The Genesis of Clausal Structure

  • Nina Hyams
Part of the Studies in Theoretical Psycholinguistics book series (SITP, volume 16)


Not too long ago the consensus in the field was that during the early stages of language development young children did not have grammatical categories or relations of any sort. but rather that their grammars had a semantic basis (cf. Bowerman, 1973; Schlesinger, 1971, for example). A notable problem for such analyses was to account for the transition to an adult-like, syntactically-based system. Current theories which propose that functional categories are lacking or underspecified in early grammars, face a similar challenge. The latter hypothesis, which I will henceforth refer to as the small clause hypothesis, following Radford (1986, 1990), may in fact have a harder task in that the kinds of semantic bootstrapping mechanisms which have been posited for the acquisition of lexical categories, such as Noun and Verb (cf. Wexler and Culicover, 1980; Grimshaw, 1981), do not readily extend to functional categories, such as INFL or COMP, which have no clear referential function.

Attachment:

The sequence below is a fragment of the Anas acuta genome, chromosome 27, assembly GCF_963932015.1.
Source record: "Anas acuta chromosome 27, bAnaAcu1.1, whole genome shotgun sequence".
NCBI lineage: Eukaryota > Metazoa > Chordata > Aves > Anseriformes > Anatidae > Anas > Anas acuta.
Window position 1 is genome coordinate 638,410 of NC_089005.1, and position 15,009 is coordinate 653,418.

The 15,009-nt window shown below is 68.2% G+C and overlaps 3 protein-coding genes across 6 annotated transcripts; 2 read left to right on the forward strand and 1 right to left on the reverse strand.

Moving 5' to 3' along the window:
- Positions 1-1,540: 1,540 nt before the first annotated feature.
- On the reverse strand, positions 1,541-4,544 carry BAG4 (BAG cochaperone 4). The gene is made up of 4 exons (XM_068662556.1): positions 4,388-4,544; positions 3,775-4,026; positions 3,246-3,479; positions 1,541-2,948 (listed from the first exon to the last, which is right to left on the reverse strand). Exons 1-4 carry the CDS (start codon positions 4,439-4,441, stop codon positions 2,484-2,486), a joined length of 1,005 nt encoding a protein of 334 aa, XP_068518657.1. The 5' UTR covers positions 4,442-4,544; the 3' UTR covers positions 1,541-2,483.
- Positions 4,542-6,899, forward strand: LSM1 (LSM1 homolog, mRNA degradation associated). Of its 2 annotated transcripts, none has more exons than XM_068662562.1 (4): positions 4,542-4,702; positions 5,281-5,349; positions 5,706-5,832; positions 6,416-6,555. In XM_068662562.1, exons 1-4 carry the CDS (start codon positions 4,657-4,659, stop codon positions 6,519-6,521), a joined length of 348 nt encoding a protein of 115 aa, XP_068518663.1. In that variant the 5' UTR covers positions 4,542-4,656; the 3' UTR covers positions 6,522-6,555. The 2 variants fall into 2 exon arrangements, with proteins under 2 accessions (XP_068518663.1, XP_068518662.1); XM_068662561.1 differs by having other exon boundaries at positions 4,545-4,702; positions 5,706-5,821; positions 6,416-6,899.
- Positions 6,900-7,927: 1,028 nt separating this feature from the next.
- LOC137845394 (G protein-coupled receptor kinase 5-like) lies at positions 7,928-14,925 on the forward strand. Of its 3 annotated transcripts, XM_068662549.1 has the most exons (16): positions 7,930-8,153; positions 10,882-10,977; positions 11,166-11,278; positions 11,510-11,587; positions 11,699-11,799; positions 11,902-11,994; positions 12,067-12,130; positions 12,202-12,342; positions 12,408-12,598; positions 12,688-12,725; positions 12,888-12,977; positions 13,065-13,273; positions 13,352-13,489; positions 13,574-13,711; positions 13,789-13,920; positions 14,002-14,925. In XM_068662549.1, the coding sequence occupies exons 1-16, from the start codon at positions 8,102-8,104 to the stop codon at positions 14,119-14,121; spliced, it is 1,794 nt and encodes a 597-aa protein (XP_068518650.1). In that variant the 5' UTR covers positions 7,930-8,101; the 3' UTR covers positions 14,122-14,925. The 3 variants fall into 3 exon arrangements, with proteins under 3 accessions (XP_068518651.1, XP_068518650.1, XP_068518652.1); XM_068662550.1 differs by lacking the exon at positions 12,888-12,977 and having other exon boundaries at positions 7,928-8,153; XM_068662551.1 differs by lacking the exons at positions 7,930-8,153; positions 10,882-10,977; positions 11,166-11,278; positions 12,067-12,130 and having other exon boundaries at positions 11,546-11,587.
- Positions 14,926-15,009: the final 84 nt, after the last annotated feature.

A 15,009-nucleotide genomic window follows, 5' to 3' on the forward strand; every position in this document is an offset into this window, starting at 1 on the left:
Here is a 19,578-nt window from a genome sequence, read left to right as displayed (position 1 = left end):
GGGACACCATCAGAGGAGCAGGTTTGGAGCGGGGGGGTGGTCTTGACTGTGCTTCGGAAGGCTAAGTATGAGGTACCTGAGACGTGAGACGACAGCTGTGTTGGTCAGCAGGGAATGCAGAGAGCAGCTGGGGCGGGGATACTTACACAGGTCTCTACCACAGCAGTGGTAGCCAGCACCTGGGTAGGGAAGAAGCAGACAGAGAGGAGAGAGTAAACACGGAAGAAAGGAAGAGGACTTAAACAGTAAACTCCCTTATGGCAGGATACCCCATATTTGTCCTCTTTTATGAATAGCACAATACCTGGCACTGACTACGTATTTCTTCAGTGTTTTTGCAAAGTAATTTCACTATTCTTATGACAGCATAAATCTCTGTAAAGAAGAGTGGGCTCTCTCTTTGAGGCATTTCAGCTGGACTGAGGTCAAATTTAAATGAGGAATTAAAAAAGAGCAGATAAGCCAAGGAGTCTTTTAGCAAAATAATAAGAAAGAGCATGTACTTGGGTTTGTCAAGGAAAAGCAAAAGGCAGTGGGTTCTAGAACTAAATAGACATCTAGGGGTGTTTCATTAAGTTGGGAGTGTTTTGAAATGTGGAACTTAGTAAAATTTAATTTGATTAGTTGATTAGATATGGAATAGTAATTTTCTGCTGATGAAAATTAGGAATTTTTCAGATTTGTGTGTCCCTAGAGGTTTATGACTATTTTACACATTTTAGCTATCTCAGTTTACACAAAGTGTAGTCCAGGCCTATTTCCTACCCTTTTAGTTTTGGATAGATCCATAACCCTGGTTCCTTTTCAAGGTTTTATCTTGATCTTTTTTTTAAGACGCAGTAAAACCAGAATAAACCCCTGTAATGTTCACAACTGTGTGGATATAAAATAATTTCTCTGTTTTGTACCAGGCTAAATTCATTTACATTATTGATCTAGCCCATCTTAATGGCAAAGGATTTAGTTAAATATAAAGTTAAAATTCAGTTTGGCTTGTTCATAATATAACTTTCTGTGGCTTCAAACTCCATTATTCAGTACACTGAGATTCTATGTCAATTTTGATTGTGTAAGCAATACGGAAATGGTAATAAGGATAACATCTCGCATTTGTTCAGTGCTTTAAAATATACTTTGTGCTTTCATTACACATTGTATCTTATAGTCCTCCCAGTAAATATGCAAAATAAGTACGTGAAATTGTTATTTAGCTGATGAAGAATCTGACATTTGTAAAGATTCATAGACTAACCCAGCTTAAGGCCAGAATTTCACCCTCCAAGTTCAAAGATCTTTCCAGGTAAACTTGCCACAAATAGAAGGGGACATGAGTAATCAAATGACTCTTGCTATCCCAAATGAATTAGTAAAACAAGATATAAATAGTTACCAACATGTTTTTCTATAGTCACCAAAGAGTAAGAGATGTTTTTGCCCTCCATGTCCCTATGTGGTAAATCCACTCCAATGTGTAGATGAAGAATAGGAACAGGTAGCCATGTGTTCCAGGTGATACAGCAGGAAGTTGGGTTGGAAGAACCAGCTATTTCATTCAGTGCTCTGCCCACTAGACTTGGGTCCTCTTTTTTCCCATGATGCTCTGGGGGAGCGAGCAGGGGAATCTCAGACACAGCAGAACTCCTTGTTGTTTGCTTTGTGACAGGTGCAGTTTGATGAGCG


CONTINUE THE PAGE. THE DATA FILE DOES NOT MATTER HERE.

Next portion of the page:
Main Clause Subordinate Clause Functional Head Child Language Past Participle 
These keywords were added by machine and not by the authors. This process is experimental and the keywords may be updated as the learning algorithm improves.


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© Springer Science+Business Media Dordrecht 1992

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  • Nina Hyams

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